The FAC Modern has done well to introduce Frida Kahlo and Nicholas Muray as both individuals and lovers, tracking their lives and careers not chronologically, but in three packages. One through their relationship, another through her relationship with her husband Diego, and also as contrasted against her artwork. Divided between the three main galleries of the Modern, the photos are arranged in a way that carefully draws a picture of Kahlo and Muray's love affair.
The central gallery houses photographs of Kahlo during the throes of her affair with Muray. In this room, Kahlo eyes the camera with an intense, aggressive love. Her fingers tenderly touch Muray's cheek in one photo, and yet her eyes simultaneously seduce the camera.
In each picture, throughout the show, Muray's presence behind the camera is felt. As much as Kahlo could take a beautiful picture, his affection for her and his art offers an extra polish to the pictures. His attention to the details of her elaborate coiffures and delicate facial expressions clearly demonstrate an angle of affection.
In the South Gallery the photos of Kahlo with her husband, Mexican artist Diego Rivera are shown, and Kahlo's mood is undeniably different. She steps back from the camera, holds her head up high, peering down at Muray with an aloof expression. Two black and white prints, "Frida and Diego, San Angel," are portraits of the pair when they remarried in 1941. Muray took those pictures himself. Whether or not he still had feelings for Kahlo is ignored, as Kahlo sends a stern visual message that she has chosen Rivera, once and for all.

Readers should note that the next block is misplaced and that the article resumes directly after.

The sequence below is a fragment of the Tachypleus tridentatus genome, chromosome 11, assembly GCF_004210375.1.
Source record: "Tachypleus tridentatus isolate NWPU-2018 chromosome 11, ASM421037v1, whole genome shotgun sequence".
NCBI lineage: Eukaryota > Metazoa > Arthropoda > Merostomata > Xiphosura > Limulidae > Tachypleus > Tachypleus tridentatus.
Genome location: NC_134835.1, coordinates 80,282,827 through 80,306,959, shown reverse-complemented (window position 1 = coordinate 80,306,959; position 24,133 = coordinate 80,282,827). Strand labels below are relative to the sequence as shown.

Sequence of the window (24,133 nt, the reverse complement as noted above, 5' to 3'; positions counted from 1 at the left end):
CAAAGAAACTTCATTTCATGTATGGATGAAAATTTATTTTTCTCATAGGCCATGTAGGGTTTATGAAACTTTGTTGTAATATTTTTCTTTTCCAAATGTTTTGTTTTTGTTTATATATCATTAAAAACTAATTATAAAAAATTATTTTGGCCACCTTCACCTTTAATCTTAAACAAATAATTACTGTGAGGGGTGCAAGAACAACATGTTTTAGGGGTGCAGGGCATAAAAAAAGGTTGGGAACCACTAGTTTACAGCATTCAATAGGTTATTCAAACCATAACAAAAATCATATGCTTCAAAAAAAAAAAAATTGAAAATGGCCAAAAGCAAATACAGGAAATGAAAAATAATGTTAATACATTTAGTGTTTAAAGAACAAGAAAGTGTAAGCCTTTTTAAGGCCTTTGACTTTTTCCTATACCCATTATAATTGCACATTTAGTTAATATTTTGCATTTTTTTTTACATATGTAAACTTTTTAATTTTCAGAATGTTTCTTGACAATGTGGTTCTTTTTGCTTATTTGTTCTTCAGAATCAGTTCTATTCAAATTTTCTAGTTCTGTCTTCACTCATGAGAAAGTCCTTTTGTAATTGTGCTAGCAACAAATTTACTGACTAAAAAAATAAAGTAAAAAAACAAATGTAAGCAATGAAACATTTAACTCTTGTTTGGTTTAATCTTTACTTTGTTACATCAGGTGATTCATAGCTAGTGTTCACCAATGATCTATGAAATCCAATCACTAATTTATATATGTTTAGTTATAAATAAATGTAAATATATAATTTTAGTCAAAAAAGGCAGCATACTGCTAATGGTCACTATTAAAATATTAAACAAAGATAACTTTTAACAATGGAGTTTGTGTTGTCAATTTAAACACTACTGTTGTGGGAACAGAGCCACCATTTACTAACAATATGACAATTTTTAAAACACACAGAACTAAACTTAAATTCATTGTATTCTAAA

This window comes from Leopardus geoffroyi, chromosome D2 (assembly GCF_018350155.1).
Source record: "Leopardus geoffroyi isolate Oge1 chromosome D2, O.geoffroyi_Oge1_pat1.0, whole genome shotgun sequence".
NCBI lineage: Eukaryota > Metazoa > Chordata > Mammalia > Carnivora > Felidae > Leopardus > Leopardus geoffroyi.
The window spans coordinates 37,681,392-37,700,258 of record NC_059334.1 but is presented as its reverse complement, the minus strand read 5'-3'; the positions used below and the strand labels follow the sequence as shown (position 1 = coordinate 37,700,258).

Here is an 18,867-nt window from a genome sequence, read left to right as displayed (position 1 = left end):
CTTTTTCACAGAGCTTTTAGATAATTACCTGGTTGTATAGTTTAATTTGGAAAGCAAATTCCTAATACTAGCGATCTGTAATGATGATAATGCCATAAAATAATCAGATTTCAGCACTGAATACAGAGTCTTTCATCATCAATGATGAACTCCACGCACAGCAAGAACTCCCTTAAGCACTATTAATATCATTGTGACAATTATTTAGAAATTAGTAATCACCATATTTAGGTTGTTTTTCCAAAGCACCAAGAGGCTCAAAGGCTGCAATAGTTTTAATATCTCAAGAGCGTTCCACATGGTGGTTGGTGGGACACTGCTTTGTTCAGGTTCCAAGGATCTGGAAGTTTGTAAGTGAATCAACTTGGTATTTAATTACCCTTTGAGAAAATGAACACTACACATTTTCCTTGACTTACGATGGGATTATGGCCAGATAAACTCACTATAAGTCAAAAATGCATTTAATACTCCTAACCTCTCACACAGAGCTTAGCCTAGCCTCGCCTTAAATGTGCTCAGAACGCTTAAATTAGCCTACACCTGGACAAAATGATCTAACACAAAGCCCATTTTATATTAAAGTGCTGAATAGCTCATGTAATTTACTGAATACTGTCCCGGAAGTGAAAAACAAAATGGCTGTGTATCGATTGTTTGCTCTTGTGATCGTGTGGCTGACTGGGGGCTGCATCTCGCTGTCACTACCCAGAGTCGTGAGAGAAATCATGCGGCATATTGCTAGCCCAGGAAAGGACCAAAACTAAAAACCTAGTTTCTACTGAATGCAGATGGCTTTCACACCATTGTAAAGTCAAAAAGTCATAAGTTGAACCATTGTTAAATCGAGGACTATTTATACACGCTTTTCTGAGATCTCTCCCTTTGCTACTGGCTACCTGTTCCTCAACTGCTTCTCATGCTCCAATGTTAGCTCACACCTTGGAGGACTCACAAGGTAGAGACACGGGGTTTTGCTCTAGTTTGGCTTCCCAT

Despite the status of their affair, several formal portraits taken by Muray of Kahlo exemplify his craft as a photographer. The color carbon process print, "Frida Pensive (with Magenta Rebozo)" positively glows. In the same way an oil painting possesses a curious luminosity in reality, so do these photographs.
Kahlo's beauty and her photogenic demeanor is a feast for the eyes, and her calm countenance equally compelling. She is mysterious due to the fact that she is known for her arresting paintings, which the Modern hinted to, with photographs of Kahlo's works taken by Muray. Her "Self-Portrait with Hummingbird Necklace" is the only self-portrait there for comparison (more examples would complete the show). A seizing black cat and a dark monkey sit behind her shoulders, but she takes no notice of them or the ring of thorns that cuts into her neck. Her gaze is glassy and rejected, she appears utterly defeated.
With this in mind, one wonders if Muray ever completely unlocked Kahlo's wounded character and exposed it in the photos.
As to the answer, that is up to the viewer. It would be foolish to believe that Kahlo is only her paintings, or only her photographs. Her complexity is what drives the show, and what drove Muray to court her through the camera. email@example.com
Frida Kahlo: Through the Lens of Nicholas Muray
FAC Modern, 121 South Tejon St., Suite 100
Through September 30; Hours: Monday-Thursday, 9 a.m. to 5 p.m., Friday-Saturday, 9 a.m. to 10 p.m., Sunday 10 a.m. to 5 p.m.
Prices: $3.75 to $7.50; call 477-4308 or log on to csfineartscenter.org